The First Olympics in Korea, Thirty Years Ago

The First Olympics in Korea, Thirty Years Ago

With the recent kick-off of the 2018 Winter Olympic Games in Pyeongchang, the whole world has its eyes poised on Korea as it hosts one of the most famous sports events in popular culture. However, Pyeongchang is not the first Korean city to welcome the Games: 30 years ago, from September 17 to October 2, 1988, the city of Seoul welcomed the 24th edition of the Summer Olympics.

Marking an important milestone in modern Korean history, the Seoul 1988 Olympics were seen as an opportunity for the country to gain a reputable international standing as an emerging nation, as well as a tool for the people to reinforce their national identity. Following the Korean War (1950-1953), South Korea entered an important rapid industrialization, quickly going from one of the poorest nations on the planet to an economic power that would soon rival Canada and Russia in the 21st century. For the country, at the time, hosting the Olympic Games was a matter of getting recognized by the world as the great emerging democratic nation it was hoping to be.

Seoul 1988: “Harmony and Progress”


The 1988 Olympics welcomed 159 nation delegations, amounting to a total of 8,397 athletes, competing in 237 events in 23 sports. It was the first Olympiad to see table tennis as a sport in the competition, as well as tennis, which had been absent from the Games for over 64 years, with its last appearance in the 1924 Paris Summer Olympics.

The official logo is a derivation of the traditional taegeuk (태극) symbol, the Korean variant of the Chinese taiji, or yin and yang. Its most common shape is the one seen on the South Korean flag, where a circle composed of interlocked blue and red semi-circles sits in the middle. The samtaegeuk symbol (삼태극) is comprised of three colors, adding the yellow into the mix, and was the one used for the Seoul 1988 Olympics. Red holds the meaning of earth, blue represents heaven, and yellow, people. The symbol was meant for an illustration of the motto of the Games, “Harmony and Progress.” Hodori, the Games’ mascot, is a tiger—the first syllable of his name, “Ho,” is also the first syllable of the Korean word for tiger, horangi (호랑이).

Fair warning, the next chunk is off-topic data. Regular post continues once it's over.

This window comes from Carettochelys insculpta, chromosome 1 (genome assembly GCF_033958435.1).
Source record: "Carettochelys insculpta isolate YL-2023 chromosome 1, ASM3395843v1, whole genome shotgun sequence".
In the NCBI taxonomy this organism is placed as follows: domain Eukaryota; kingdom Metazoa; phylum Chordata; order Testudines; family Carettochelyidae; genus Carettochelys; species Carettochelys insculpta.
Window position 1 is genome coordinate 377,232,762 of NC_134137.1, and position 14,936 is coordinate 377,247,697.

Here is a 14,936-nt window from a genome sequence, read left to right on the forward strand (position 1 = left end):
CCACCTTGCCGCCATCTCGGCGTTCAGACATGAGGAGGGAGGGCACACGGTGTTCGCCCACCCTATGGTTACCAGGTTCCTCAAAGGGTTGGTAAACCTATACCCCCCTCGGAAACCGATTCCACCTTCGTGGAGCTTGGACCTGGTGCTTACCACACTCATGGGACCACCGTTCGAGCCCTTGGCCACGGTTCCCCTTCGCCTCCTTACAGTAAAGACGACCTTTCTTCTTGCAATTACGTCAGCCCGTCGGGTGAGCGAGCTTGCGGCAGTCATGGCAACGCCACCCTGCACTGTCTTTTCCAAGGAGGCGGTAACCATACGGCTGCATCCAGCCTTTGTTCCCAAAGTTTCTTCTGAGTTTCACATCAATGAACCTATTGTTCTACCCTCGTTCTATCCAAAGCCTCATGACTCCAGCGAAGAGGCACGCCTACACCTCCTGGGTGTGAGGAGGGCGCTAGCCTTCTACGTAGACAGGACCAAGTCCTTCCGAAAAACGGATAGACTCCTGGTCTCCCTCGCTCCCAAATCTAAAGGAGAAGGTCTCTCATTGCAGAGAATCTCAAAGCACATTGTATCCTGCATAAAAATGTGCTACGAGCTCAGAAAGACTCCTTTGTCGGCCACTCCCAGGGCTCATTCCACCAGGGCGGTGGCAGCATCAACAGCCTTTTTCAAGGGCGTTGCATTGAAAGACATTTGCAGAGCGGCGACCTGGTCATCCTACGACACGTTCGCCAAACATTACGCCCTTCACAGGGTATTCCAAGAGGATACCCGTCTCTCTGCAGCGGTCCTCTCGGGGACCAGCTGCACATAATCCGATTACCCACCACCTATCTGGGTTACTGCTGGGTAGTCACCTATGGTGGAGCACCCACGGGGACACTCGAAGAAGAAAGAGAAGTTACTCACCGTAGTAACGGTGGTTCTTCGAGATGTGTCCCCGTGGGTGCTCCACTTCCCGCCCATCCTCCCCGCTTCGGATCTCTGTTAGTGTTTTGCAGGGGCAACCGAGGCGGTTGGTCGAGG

1988 and Its Legacy


The 1988 Olympic Games were a huge success, and achieved the goal the Korean administration was hoping for: by being put under the spotlight, Seoul raised South Korea’s international image, and helped lead the country towards the path that would ensure the development of its modern booming economy. The Games helped South Korea engage in various diplomatic relations with many countries in Eastern Europe, among others, and strengthened its ties with China.

Nowadays, there are still visible landmarks from the Games around the capital—notably the immense Jamsil Olympic Stadium, which also served to host the 10th Asian Games only a few years before the Games. It is also the largest stadium in South Korea, with a seating capacity of almost 70,000 people. Notable musical performers at the Olympic Stadium include Michael Jackson, H.O.T., Metallica, JYJ, Lady Gaga, and many others. More recently, EXO held their EXO’rDIUM encore concert at the stadium, in May 2017.

North and South, 30 Years Apart

News of the two Koreas marching together at the Pyeongchang 2018 Opening Ceremony made the headlines around the globe. However, while Pyeongchang seems to see a more compliant North Korea taking part in the Games, Seoul saw a completely different scenario unfold in 1988. North Korea, along with Cuba, its main ally, demanded that the Games be held in both Koreas in order for the country to participate. The refusal to do so both from Seoul and the International Olympic Committee led North Korea to boycott the Seoul Olympic Games, thus isolating itself even more from the world stage.

Now, 30 years later, the two countries stand in a strange gray area between reconciliation and conflict. Could the momentary collaboration of the two countries in the Olympics this year lead to further talks and negotiations between the North and the South, nuclear threat be damned? One can only hope as much—and watch, for the next three weeks, as all eyes will be set on Pyeongchang.


“Seoul 1988 - Highlights of the Games.”

“Seoul 1988 Mascot.”

Peter Horton & John Saunders (2012) “The ‘East Asian’ Olympic Games: what of sustainable legacies?”, The International Journal of the History of Sport, 29:6, 887-911.

Leavitt Amie. We Visit South Korea. Mitchell Lane Publishers, 2014.

John E. Findling & Kimberly D. Pelle. Historical Dictionary of the Modern Olympic Movement. Greenwood Publishing Group, 1996.

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